‘A bitty dreich, as they say in these parts.’ John could feel the canvas bags which would contain their specimens for the day were growing heavy with rain already.
‘Indeed. But see how the wet brings out the fine pattern in the rocks, John.’ The younger man glanced at the speaker with considerable affection. How many times had he heard Ben bring out this phrase as mitigation for the most atrocious West Highland weather? He knew the debt he owed his old friend. He, John, had the technical skills: could sketch accurately, write plentiful notes and find a perfect turn of phrase to describe a specimen, but he was the first to acknowledge that it was Ben who had the eye. It showed in his paintings of the hills.
That morning the crag had shimmered in the bright light, every available rock surface wet. As he stared upwards, Ben’s head had inclined slightly to one side in a thoughtful manner which John had come both to anticipate and, occasionally, dread. ‘Up yonder today, I reckon, laddie. Perhaps we may reach the base of the cliff before we drown, eh?’ John was no longer a laddie by two decades or more; but Ben had been gently teasing him about his comparative youth for as long as he could recall.
They worked methodically as usual, measuring, pacing, at times with the whole drenched hillside between them; at others, hunched head-to-head over a specimen, magnifying glass in hand. They spoke only in geological labels at such times:
‘Pipe rock. Perfectly clear, look there, and more here. Durness limestone too.’
‘Fucoid beds, Salterella Grits. Only what one might expect. The correct sequence. And yet…’ John searched for words which would capture the nature of these oddly compressed sediments.
They had spent months now working slowly around several other crumbling cliffs in the area. In fair weather and foul, they were up and out just after dawn, providing a generous food source for midges and the occasional tick, nourished daily by hip flasks of whisky, dubious sandwiches, and sublime confectionery. In pencil, in dozens of notebooks, they meticulously recorded their still-inconclusive findings. What they had found was a curious mix. Perhaps it was due to glaciation, this odd jumble of layers, they had thought at first. Freezing and thawing can crack and shatter rock. And yet each of them knew in the depths of his soul that the answer did not lie in a glacial event of mere thousands of years ago.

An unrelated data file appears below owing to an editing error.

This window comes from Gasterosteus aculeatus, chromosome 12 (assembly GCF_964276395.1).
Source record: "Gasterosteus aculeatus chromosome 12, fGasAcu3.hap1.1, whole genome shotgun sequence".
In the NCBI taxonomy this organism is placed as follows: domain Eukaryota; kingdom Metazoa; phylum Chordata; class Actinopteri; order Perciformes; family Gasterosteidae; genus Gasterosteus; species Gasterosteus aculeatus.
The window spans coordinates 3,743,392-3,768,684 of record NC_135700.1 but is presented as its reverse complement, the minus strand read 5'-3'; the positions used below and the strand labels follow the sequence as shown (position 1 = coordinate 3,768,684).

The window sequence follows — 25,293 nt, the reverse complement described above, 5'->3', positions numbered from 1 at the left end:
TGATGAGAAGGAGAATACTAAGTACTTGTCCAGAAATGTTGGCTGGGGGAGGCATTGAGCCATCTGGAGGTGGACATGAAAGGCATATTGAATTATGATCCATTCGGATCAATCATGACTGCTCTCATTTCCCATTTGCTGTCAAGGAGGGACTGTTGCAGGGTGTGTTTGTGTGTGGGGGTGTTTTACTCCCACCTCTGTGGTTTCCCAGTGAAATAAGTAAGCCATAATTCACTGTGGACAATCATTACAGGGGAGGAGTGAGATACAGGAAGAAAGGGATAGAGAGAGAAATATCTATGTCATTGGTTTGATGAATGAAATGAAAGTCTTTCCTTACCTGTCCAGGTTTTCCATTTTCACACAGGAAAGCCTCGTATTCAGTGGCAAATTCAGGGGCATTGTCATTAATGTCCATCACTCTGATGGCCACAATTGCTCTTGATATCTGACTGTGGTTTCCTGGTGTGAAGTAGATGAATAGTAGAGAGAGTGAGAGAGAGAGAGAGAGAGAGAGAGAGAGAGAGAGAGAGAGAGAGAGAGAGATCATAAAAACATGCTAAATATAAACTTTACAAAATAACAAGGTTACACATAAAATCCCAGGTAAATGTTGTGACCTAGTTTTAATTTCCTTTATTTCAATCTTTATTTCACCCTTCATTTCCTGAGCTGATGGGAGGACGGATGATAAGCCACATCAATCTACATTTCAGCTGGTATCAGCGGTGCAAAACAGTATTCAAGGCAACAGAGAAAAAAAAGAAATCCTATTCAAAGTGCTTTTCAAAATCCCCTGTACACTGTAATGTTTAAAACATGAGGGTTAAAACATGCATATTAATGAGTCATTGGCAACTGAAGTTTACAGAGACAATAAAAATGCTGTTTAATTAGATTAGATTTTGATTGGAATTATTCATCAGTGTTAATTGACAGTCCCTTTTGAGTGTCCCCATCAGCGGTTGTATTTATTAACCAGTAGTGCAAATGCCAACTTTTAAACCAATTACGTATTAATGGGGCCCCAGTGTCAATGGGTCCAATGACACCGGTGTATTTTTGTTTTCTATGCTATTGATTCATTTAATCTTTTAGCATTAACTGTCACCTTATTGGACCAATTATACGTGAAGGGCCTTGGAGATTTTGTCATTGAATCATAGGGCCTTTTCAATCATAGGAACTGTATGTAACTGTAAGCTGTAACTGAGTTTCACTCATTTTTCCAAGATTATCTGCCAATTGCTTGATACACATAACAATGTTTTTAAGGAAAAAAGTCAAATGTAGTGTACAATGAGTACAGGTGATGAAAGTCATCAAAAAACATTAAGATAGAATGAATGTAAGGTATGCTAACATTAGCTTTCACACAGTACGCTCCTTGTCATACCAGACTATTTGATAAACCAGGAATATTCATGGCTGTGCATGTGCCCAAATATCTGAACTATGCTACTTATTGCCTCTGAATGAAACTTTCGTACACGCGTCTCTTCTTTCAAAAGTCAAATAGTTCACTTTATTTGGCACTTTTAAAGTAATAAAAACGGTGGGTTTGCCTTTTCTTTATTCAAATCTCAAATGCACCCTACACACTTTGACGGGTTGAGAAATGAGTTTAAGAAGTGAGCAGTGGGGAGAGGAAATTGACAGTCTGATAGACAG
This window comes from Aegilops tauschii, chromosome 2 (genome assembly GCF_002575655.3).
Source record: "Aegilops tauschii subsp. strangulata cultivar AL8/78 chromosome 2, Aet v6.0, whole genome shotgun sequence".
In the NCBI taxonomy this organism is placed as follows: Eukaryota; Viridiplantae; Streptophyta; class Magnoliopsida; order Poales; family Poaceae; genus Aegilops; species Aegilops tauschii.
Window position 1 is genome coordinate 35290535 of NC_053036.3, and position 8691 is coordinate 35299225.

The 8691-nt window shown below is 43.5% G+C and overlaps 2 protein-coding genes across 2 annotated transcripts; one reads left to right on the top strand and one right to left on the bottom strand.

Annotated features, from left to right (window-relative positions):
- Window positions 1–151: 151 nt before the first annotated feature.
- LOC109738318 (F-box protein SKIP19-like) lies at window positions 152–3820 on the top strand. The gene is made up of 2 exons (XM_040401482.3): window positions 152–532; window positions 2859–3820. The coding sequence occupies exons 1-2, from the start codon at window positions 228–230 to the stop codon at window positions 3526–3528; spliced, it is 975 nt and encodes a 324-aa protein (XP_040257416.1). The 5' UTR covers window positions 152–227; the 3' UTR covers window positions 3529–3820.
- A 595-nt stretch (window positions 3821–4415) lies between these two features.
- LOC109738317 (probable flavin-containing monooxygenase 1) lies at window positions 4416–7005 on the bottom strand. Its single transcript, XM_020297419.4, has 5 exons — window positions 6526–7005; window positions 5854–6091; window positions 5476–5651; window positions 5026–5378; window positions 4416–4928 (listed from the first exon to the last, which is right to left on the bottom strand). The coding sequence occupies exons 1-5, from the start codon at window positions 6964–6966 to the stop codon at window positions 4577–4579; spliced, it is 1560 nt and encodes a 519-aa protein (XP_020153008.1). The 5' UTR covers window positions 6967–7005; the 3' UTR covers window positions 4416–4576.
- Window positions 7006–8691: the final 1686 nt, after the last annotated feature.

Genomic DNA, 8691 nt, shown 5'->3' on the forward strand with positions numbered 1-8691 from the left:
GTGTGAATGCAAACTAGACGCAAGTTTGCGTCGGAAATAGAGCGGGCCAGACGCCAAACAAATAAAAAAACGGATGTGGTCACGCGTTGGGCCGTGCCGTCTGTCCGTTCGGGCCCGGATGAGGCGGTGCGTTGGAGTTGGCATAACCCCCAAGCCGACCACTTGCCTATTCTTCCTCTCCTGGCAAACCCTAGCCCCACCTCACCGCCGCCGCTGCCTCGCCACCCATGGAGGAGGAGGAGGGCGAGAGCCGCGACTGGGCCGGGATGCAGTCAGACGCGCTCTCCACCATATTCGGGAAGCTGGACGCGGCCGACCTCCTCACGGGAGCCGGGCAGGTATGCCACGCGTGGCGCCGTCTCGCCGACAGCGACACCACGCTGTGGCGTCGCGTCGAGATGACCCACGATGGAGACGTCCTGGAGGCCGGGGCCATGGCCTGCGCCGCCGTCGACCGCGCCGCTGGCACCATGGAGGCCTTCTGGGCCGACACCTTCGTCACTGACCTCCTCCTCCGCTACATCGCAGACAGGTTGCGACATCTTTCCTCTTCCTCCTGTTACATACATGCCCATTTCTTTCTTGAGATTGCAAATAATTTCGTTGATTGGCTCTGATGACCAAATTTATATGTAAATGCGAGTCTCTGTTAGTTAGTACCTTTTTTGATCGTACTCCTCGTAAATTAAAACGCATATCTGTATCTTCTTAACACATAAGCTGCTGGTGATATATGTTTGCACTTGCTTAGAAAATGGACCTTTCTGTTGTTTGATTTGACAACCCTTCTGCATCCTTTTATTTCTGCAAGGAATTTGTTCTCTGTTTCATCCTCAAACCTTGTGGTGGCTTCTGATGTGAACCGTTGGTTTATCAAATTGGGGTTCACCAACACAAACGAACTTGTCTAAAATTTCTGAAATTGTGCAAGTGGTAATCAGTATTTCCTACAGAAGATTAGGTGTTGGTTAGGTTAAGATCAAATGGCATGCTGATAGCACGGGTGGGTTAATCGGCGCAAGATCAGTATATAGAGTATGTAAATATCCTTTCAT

They paused to eat their dismal ‘pieces’, rendered even less palatable than usual by the steady rainfall. ‘John, I must be getting old,’ said Ben, rising even as he chewed from an area of limestone where he had crouched and been prodding. ‘I am feeling the damp in my bones today.’ For a fleeting moment John wondered if his colleague were suggesting they call a halt and retreat, but no such thing. ‘Come, a little treat. Let us warm ourselves by ascending fast to the foot of the crag instead. We might find shelter from the rain in its lee, too.’ He was up and off like the proverbial mountain goat, leaving John to pack the morning’s specimens and plod up the zig-zagging cragside deer track in his wake.
Ben’s cry rent the still air asunder. ‘Here! John, hurry! This is it!’
John had no need to ask what it meant. It was their Holy Grail, the conclusive proof – or disproof – they had been instructed to seek.
John dropped the bags and began to scramble recklessly straight up, the flaky scree slipping beneath his feet. Ben was on his knees at the foot of the crag, as though at prayer. ‘At last, John. See? Clearly Pre-Cambrian, yes? Schists, great sparkling layers of them. And all so… so altered.’
John joined him in worship at the shrine, impervious to the wet now soaking through the tweed of his plus-fours. He touched the pale gold outcrop with disbelieving fingertips. ‘None of this should be visible! It is surely millions of years more ancient than the Cambrian layers we recorded below?’
‘Yes, as though something has thrust the very burning bowels of the earth upwards, to raise them to the surface. Ye Gods, what mighty force can have brought this about?’ demanded Ben. He was pale now, shaking. John was at once more concerned about his friend’s wellbeing than their momentous discovery. He rummaged in his pocket and drew out the small packet of brown paper. ‘Here you are, old fellow,’ he said. ‘It’s a shock. Eat some.’
Instead Ben held a piece of toffee up against the hot-yellow, cold-bubbled rock before them. ‘John,’ he said unsteadily. ‘How do you think she makes this stuff?’
Puzzled, John replied, ‘Well. Sugar, clearly. Then…’ Light dawned. ‘Then, she must superheat it. Mixes in something else to change its nature, as it boils?’
Ben nodded, still staring. ‘I watched her once. Bicarbonate of soda. The mixture surges upwards in the great iron pot as a scalding, foaming mass, quite altered. Then she pulls it from the fire and tips it out on to a buttered tin tray to cool.’
‘And when it is hard,’ said John softly, ‘She borrows one of our hammers.’
‘Yes! Bang! Bang! Bang! Elemental powers, John. Pressure, heat. We have been seeing the rocks as too fixed.’
‘Exactly. Given sufficient force they can be changed, turned topsy-turvy. This proves it. Wonderful!’ said John, already pulling out his notebook. Then he paused. ‘I say, Ben. The Great Man. Lapworth…’
‘Yes,’ said Ben. ‘Quite. But we tell no-one. Not yet.’
They then fell on the rain-sticky cinder toffee with the appetites of men half-starved.
At last they were summoned. John cradled the report to his chest as Ben hefted the box, its small yet irrefutable samples from Knockan Crag cushioned within.
Archibald Geikie’s voice boomed out of his office as they approached the door. ‘Ah, good-day to you both, gentlemen.’ There was no apology for having kept them waiting. ‘So, what have you brought me, eh?’
It was then that Ben Peach caught the widened eye of John Horne and, albeit fleetingly, winked.
Copyright Vee Walker 2019.
If you enjoyed this short story why not read Vee’s prizewinning epic novel Major Tom’s War, available as a paperback or e-reader edition from her publisher Kashi House 👇